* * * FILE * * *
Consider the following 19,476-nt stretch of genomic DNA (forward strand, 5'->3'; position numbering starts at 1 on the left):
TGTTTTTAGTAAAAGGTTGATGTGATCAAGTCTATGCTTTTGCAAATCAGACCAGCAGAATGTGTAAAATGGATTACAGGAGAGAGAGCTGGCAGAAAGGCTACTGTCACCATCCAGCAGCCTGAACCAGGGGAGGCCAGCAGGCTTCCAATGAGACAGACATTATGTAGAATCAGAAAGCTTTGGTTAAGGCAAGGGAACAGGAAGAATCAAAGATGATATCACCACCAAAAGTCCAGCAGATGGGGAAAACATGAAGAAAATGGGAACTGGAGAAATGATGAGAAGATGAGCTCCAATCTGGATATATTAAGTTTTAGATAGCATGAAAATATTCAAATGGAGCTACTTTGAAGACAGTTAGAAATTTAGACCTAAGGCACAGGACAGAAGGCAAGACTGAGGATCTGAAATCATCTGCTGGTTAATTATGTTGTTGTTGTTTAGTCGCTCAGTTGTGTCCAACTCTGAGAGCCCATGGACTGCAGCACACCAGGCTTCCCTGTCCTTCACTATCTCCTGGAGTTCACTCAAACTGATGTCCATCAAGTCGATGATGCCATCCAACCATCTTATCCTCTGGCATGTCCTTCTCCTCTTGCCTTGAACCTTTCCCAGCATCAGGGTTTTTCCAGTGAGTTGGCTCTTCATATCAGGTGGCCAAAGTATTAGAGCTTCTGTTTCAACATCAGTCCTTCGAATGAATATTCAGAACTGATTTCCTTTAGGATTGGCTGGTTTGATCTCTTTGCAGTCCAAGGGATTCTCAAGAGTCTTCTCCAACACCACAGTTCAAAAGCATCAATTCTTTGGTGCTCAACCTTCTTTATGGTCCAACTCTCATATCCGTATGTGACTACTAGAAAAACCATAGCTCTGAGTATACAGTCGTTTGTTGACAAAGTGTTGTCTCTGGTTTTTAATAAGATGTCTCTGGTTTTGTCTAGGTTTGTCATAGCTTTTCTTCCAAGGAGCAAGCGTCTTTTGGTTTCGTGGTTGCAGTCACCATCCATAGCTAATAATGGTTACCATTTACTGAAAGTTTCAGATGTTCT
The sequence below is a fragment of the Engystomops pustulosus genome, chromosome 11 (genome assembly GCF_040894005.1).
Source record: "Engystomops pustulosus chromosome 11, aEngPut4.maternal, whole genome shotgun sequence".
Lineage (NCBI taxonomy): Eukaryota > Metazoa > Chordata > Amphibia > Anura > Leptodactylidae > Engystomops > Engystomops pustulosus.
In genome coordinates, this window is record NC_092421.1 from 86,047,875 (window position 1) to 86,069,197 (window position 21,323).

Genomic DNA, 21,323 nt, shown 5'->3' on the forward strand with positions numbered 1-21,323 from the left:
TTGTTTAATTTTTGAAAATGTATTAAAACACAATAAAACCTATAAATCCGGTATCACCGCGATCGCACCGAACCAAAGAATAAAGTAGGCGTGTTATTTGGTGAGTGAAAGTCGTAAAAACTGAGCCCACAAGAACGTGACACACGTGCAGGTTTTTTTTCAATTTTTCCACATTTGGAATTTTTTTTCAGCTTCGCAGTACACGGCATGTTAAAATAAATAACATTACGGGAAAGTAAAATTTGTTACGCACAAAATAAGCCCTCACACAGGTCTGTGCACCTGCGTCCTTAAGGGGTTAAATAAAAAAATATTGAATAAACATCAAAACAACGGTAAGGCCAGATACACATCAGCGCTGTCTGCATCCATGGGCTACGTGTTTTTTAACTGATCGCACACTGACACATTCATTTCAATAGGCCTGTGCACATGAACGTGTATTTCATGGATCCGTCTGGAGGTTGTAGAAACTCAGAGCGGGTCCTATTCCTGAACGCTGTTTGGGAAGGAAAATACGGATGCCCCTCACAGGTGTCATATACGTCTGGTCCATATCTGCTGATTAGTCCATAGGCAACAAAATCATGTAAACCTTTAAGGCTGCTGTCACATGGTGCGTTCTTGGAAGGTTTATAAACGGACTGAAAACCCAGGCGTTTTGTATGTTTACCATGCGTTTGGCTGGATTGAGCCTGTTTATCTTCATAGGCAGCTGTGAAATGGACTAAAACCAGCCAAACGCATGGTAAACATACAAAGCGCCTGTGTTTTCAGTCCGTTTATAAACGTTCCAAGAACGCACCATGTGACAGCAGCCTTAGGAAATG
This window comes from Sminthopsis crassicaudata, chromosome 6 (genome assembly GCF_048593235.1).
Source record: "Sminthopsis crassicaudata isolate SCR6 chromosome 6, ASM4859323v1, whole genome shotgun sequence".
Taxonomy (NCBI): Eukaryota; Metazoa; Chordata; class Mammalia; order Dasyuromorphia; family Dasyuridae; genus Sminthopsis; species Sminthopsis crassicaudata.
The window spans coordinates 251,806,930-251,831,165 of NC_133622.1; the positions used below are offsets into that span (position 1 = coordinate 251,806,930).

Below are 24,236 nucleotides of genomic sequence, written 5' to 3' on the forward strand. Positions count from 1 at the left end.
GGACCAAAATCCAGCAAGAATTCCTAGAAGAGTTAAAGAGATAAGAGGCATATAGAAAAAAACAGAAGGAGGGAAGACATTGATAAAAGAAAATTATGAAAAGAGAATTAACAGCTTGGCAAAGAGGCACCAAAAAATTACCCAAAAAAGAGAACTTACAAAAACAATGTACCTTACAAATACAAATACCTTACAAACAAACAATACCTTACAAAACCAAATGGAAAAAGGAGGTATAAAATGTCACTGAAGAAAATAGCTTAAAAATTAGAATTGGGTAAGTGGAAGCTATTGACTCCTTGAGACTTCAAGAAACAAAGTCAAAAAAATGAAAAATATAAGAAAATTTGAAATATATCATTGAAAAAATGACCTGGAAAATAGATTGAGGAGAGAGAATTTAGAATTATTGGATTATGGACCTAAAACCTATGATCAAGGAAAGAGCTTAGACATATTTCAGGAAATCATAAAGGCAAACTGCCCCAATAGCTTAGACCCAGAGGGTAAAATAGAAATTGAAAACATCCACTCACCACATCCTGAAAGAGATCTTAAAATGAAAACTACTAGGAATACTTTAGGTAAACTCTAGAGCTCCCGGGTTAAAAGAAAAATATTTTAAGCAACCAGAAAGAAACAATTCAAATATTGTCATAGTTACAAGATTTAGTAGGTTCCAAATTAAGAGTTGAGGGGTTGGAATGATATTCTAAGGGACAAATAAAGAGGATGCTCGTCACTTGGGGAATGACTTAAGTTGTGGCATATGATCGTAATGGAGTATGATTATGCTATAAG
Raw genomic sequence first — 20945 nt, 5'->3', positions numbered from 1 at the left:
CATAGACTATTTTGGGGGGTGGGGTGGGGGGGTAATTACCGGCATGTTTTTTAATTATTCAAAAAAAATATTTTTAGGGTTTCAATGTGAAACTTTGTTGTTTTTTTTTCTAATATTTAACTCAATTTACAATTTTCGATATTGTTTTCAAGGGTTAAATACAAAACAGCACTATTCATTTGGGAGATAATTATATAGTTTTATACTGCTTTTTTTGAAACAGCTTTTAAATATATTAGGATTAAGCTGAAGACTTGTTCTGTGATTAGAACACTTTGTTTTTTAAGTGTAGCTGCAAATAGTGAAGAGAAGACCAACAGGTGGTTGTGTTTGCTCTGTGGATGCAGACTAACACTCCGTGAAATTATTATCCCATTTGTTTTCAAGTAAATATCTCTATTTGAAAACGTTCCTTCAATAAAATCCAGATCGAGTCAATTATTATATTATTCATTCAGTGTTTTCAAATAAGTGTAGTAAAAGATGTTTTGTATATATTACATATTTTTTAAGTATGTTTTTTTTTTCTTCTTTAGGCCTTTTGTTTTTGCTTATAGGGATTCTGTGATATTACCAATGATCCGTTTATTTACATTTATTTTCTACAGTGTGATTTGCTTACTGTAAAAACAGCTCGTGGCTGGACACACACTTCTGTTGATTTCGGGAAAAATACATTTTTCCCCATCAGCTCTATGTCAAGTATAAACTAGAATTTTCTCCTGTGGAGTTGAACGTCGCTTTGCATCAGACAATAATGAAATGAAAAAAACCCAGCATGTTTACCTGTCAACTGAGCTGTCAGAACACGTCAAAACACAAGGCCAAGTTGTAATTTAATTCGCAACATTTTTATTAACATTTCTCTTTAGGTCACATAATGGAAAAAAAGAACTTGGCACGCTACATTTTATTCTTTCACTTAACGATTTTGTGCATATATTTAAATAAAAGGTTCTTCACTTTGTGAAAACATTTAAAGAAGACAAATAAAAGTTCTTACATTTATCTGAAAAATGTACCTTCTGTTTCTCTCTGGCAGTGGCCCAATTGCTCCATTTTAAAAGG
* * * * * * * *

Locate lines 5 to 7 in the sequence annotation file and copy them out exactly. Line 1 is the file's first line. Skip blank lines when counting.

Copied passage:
Lineage (NCBI taxonomy): Eukaryota > Metazoa > Chordata > Amphibia > Anura > Leptodactylidae > Engystomops > Engystomops pustulosus.
In genome coordinates, this window is record NC_092421.1 from 86,047,875 (window position 1) to 86,069,197 (window position 21,323).

Genomic DNA, 21,323 nt, shown 5'->3' on the forward strand with positions numbered 1-21,323 from the left: